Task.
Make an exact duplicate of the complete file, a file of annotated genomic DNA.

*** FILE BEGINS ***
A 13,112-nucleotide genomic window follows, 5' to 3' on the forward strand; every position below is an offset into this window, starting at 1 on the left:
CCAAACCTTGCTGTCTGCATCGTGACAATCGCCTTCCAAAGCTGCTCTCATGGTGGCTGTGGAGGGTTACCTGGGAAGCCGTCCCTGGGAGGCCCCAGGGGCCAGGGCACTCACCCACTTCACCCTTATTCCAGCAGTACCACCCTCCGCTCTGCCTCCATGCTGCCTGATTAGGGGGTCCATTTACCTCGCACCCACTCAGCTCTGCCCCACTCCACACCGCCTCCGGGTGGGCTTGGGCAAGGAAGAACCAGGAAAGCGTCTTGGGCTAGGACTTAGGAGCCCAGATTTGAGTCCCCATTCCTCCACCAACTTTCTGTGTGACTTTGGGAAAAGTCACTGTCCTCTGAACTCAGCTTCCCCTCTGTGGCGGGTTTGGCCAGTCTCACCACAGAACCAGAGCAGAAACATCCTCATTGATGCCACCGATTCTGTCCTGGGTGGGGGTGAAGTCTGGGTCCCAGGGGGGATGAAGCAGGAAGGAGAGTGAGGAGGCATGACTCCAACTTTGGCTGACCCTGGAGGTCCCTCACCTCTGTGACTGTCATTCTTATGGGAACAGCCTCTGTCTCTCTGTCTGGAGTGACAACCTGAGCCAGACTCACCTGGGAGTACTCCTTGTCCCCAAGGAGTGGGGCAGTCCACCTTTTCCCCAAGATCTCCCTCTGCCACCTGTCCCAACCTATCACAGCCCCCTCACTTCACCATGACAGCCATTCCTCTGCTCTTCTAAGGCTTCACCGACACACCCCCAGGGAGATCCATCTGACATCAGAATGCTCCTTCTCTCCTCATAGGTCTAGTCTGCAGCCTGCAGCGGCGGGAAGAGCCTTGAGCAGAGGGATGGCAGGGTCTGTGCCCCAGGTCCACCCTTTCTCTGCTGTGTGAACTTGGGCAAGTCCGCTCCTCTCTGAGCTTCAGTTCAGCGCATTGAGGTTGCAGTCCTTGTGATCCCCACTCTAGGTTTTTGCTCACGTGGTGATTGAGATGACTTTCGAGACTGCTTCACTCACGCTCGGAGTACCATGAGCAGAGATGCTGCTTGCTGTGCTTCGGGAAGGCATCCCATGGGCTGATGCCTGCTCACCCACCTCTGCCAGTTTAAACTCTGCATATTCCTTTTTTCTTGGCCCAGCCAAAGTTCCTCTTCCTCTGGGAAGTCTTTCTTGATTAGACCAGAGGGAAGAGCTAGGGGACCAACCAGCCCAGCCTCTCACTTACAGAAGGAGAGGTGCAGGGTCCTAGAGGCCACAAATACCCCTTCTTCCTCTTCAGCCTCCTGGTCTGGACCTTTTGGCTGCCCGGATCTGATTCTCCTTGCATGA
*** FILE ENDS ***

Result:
A 13,112-nucleotide genomic window follows, 5' to 3' on the forward strand; every position below is an offset into this window, starting at 1 on the left:
CCAAACCTTGCTGTCTGCATCGTGACAATCGCCTTCCAAAGCTGCTCTCATGGTGGCTGTGGAGGGTTACCTGGGAAGCCGTCCCTGGGAGGCCCCAGGGGCCAGGGCACTCACCCACTTCACCCTTATTCCAGCAGTACCACCCTCCGCTCTGCCTCCATGCTGCCTGATTAGGGGGTCCATTTACCTCGCACCCACTCAGCTCTGCCCCACTCCACACCGCCTCCGGGTGGGCTTGGGCAAGGAAGAACCAGGAAAGCGTCTTGGGCTAGGACTTAGGAGCCCAGATTTGAGTCCCCATTCCTCCACCAACTTTCTGTGTGACTTTGGGAAAAGTCACTGTCCTCTGAACTCAGCTTCCCCTCTGTGGCGGGTTTGGCCAGTCTCACCACAGAACCAGAGCAGAAACATCCTCATTGATGCCACCGATTCTGTCCTGGGTGGGGGTGAAGTCTGGGTCCCAGGGGGGATGAAGCAGGAAGGAGAGTGAGGAGGCATGACTCCAACTTTGGCTGACCCTGGAGGTCCCTCACCTCTGTGACTGTCATTCTTATGGGAACAGCCTCTGTCTCTCTGTCTGGAGTGACAACCTGAGCCAGACTCACCTGGGAGTACTCCTTGTCCCCAAGGAGTGGGGCAGTCCACCTTTTCCCCAAGATCTCCCTCTGCCACCTGTCCCAACCTATCACAGCCCCCTCACTTCACCATGACAGCCATTCCTCTGCTCTTCTAAGGCTTCACCGACACACCCCCAGGGAGATCCATCTGACATCAGAATGCTCCTTCTCTCCTCATAGGTCTAGTCTGCAGCCTGCAGCGGCGGGAAGAGCCTTGAGCAGAGGGATGGCAGGGTCTGTGCCCCAGGTCCACCCTTTCTCTGCTGTGTGAACTTGGGCAAGTCCGCTCCTCTCTGAGCTTCAGTTCAGCGCATTGAGGTTGCAGTCCTTGTGATCCCCACTCTAGGTTTTTGCTCACGTGGTGATTGAGATGACTTTCGAGACTGCTTCACTCACGCTCGGAGTACCATGAGCAGAGATGCTGCTTGCTGTGCTTCGGGAAGGCATCCCATGGGCTGATGCCTGCTCACCCACCTCTGCCAGTTTAAACTCTGCATATTCCTTTTTTCTTGGCCCAGCCAAAGTTCCTCTTCCTCTGGGAAGTCTTTCTTGATTAGACCAGAGGGAAGAGCTAGGGGACCAACCAGCCCAGCCTCTCACTTACAGAAGGAGAGGTGCAGGGTCCTAGAGGCCACAAATACCCCTTCTTCCTCTTCAGCCTCCTGGTCTGGACCTTTTGGCTGCCCGGATCTGATTCTCCTTGCATGA